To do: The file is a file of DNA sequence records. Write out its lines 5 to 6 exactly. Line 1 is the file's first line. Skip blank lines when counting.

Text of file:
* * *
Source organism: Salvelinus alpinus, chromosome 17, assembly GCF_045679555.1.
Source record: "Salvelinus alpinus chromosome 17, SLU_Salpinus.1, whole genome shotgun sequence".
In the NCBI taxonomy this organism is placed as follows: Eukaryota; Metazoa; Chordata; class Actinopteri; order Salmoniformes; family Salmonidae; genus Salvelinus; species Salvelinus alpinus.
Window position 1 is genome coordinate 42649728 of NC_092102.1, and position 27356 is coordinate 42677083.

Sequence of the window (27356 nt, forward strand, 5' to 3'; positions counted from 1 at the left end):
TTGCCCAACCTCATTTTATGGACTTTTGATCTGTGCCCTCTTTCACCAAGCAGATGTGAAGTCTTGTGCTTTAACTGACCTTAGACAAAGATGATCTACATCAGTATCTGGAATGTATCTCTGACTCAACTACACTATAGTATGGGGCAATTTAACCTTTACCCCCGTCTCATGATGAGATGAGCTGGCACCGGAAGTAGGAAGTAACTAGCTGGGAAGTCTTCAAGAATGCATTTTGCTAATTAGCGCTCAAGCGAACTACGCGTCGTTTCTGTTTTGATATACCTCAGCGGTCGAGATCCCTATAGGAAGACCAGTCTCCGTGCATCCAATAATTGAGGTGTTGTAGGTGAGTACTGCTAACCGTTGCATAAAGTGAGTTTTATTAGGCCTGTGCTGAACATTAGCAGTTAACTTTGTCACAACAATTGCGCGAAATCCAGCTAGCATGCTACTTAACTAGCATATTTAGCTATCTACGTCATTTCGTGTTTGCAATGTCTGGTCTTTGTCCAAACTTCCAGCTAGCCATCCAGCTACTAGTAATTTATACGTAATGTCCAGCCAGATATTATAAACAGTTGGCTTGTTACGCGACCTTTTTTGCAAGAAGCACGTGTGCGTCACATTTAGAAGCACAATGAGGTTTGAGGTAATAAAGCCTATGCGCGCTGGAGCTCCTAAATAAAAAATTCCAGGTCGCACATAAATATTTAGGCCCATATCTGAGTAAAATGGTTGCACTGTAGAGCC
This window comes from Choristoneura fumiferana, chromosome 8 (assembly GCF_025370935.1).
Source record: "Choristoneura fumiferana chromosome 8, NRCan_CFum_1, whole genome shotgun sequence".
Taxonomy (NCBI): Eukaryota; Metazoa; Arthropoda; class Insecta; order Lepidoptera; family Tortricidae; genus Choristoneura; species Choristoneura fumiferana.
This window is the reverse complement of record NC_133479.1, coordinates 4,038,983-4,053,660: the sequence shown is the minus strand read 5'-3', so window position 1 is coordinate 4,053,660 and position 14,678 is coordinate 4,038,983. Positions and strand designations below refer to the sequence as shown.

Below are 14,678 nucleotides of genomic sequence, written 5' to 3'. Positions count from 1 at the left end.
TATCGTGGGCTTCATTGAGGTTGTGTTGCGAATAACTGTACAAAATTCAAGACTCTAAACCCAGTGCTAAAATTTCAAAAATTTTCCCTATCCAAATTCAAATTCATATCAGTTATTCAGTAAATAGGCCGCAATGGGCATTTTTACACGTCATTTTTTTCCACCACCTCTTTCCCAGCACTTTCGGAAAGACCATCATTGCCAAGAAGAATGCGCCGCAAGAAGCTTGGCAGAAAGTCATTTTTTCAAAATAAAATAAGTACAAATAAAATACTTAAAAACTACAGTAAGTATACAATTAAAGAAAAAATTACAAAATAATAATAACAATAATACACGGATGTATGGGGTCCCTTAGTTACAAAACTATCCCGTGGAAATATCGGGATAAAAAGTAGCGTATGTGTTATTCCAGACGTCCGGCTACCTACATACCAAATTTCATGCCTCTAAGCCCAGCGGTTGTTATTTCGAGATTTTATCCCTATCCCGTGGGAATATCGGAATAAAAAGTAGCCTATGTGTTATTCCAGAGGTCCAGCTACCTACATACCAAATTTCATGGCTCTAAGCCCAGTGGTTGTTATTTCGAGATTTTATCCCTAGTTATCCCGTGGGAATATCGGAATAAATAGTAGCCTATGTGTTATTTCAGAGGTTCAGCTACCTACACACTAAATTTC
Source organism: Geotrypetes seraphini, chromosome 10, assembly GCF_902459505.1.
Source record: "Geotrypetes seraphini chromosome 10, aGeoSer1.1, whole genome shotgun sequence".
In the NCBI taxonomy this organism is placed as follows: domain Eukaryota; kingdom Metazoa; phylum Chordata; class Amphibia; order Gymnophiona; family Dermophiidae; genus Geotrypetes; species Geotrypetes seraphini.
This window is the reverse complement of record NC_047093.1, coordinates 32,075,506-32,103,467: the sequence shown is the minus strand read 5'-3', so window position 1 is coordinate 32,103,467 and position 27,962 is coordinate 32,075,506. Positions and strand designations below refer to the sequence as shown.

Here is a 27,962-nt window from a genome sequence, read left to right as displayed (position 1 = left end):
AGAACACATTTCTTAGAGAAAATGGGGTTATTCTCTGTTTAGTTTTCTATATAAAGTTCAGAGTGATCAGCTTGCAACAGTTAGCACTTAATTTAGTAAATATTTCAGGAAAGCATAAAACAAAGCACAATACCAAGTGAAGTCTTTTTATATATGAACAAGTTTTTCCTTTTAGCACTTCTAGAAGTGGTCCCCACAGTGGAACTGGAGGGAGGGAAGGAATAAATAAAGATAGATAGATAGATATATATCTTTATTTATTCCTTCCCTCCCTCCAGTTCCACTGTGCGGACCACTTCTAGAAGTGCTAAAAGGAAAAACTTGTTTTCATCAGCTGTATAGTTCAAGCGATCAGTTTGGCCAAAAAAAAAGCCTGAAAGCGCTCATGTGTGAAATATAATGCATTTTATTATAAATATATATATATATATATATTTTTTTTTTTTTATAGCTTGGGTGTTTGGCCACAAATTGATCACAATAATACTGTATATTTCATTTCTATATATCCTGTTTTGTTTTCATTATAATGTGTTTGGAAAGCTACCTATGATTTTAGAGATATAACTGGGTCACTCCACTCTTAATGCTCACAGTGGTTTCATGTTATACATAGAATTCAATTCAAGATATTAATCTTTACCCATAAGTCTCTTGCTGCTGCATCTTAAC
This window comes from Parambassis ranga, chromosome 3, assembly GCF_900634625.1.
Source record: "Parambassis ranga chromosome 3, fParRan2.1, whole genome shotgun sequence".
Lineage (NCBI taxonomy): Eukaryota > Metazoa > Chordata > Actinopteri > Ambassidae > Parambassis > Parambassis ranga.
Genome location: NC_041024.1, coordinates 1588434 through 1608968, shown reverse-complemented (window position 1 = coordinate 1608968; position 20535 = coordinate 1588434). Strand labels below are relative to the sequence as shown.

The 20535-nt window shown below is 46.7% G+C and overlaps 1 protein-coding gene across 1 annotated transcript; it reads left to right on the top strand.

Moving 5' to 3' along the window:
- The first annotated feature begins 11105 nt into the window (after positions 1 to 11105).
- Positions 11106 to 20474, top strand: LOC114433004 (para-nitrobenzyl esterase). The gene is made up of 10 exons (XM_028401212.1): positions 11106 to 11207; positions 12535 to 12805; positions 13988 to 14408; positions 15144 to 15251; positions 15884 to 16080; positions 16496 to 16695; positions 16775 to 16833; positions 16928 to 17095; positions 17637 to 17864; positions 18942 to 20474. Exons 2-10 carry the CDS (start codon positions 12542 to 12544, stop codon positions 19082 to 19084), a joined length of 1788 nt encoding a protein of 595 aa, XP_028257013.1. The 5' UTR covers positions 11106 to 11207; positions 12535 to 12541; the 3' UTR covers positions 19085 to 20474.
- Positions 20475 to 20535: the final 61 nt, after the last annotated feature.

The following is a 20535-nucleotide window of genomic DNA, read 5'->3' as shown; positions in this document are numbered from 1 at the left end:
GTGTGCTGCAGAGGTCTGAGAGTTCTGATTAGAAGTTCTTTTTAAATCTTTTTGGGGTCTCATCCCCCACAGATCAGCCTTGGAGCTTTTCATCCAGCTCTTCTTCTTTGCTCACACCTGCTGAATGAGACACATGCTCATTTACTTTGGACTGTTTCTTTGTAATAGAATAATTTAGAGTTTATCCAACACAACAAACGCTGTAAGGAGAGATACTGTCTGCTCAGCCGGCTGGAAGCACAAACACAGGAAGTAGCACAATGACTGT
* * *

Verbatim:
Sequence of the window (27356 nt, forward strand, 5' to 3'; positions counted from 1 at the left end):
TTGCCCAACCTCATTTTATGGACTTTTGATCTGTGCCCTCTTTCACCAAGCAGATGTGAAGTCTTGTGCTTTAACTGACCTTAGACAAAGATGATCTACATCAGTATCTGGAATGTATCTCTGACTCAACTACACTATAGTATGGGGCAATTTAACCTTTACCCCCGTCTCATGATGAGATGAGCTGGCACCGGAAGTAGGAAGTAACTAGCTGGGAAGTCTTCAAGAATGCATTTTGCTAATTAGCGCTCAAGCGAACTACGCGTCGTTTCTGTTTTGATATACCTCAGCGGTCGAGATCCCTATAGGAAGACCAGTCTCCGTGCATCCAATAATTGAGGTGTTGTAGGTGAGTACTGCTAACCGTTGCATAAAGTGAGTTTTATTAGGCCTGTGCTGAACATTAGCAGTTAACTTTGTCACAACAATTGCGCGAAATCCAGCTAGCATGCTACTTAACTAGCATATTTAGCTATCTACGTCATTTCGTGTTTGCAATGTCTGGTCTTTGTCCAAACTTCCAGCTAGCCATCCAGCTACTAGTAATTTATACGTAATGTCCAGCCAGATATTATAAACAGTTGGCTTGTTACGCGACCTTTTTTGCAAGAAGCACGTGTGCGTCACATTTAGAAGCACAATGAGGTTTGAGGTAATAAAGCCTATGCGCGCTGGAGCTCCTAAATAAAAAATTCCAGGTCGCACATAAATATTTAGGCCCATATCTGAGTAAAATGGTTGCACTGTAGAGCC